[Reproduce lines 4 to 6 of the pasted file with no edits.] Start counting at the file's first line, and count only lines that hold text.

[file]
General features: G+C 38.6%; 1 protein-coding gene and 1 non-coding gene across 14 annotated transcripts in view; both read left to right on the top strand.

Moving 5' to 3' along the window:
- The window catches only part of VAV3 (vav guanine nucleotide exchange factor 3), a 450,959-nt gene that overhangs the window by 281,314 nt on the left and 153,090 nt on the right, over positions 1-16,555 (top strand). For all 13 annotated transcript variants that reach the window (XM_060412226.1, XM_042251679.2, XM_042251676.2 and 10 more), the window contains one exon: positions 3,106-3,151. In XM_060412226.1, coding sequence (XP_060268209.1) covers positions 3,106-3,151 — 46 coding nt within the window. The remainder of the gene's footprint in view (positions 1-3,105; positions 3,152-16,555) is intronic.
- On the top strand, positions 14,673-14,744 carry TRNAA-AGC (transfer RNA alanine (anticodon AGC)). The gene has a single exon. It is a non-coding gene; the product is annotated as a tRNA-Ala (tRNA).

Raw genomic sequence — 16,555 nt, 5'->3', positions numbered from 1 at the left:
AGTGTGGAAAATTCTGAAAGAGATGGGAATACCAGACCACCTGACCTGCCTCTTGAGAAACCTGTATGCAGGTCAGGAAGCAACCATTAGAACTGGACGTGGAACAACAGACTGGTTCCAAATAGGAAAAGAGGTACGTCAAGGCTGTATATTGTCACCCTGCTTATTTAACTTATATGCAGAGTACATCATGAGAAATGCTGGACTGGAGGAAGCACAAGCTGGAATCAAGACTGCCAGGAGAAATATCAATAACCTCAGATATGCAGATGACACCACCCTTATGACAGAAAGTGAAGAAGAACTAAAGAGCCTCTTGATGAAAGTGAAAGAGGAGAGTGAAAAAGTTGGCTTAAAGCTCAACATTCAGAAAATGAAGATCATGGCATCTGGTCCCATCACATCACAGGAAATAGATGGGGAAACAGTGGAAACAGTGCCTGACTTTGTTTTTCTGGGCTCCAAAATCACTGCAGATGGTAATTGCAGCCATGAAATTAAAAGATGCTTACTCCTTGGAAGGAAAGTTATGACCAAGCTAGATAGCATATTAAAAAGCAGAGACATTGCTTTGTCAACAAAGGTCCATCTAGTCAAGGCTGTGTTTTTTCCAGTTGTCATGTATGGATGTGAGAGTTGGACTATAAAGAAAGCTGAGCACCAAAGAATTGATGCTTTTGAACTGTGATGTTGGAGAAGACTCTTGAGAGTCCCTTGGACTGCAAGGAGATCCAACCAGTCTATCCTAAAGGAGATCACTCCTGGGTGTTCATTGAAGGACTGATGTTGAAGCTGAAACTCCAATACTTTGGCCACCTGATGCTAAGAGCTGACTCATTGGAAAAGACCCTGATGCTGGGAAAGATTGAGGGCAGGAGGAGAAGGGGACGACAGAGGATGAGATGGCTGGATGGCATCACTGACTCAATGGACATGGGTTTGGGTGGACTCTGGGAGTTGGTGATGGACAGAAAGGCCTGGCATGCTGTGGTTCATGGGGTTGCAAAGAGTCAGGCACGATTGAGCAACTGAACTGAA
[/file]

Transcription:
- On the top strand, positions 14,673-14,744 carry TRNAA-AGC (transfer RNA alanine (anticodon AGC)). The gene has a single exon. It is a non-coding gene; the product is annotated as a tRNA-Ala (tRNA).

Raw genomic sequence — 16,555 nt, 5'->3', positions numbered from 1 at the left:
AGTGTGGAAAATTCTGAAAGAGATGGGAATACCAGACCACCTGACCTGCCTCTTGAGAAACCTGTATGCAGGTCAGGAAGCAACCATTAGAACTGGACGTGGAACAACAGACTGGTTCCAAATAGGAAAAGAGGTACGTCAAGGCTGTATATTGTCACCCTGCTTATTTAACTTATATGCAGAGTACATCATGAGAAATGCTGGACTGGAGGAAGCACAAGCTGGAATCAAGACTGCCAGGAGAAATATCAATAACCTCAGATATGCAGATGACACCACCCTTATGACAGAAAGTGAAGAAGAACTAAAGAGCCTCTTGATGAAAGTGAAAGAGGAGAGTGAAAAAGTTGGCTTAAAGCTCAACATTCAGAAAATGAAGATCATGGCATCTGGTCCCATCACATCACAGGAAATAGATGGGGAAACAGTGGAAACAGTGCCTGACTTTGTTTTTCTGGGCTCCAAAATCACTGCAGATGGTAATTGCAGCCATGAAATTAAAAGATGCTTACTCCTTGGAAGGAAAGTTATGACCAAGCTAGATAGCATATTAAAAAGCAGAGACATTGCTTTGTCAACAAAGGTCCATCTAGTCAAGGCTGTGTTTTTTCCAGTTGTCATGTATGGATGTGAGAGTTGGACTATAAAGAAAGCTGAGCACCAAAGAATTGATGCTTTTGAACTGTGATGTTGGAGAAGACTCTTGAGAGTCCCTTGGACTGCAAGGAGATCCAACCAGTCTATCCTAAAGGAGATCACTCCTGGGTGTTCATTGAAGGACTGATGTTGAAGCTGAAACTCCAATACTTTGGCCACCTGATGCTAAGAGCTGACTCATTGGAAAAGACCCTGATGCTGGGAAAGATTGAGGGCAGGAGGAGAAGGGGACGACAGAGGATGAGATGGCTGGATGGCATCACTGACTCAATGGACATGGGTTTGGGTGGACTCTGGGAGTTGGTGATGGACAGAAAGGCCTGGCATGCTGTGGTTCATGGGGTTGCAAAGAGTCAGGCACGATTGAGCAACTGAACTGAA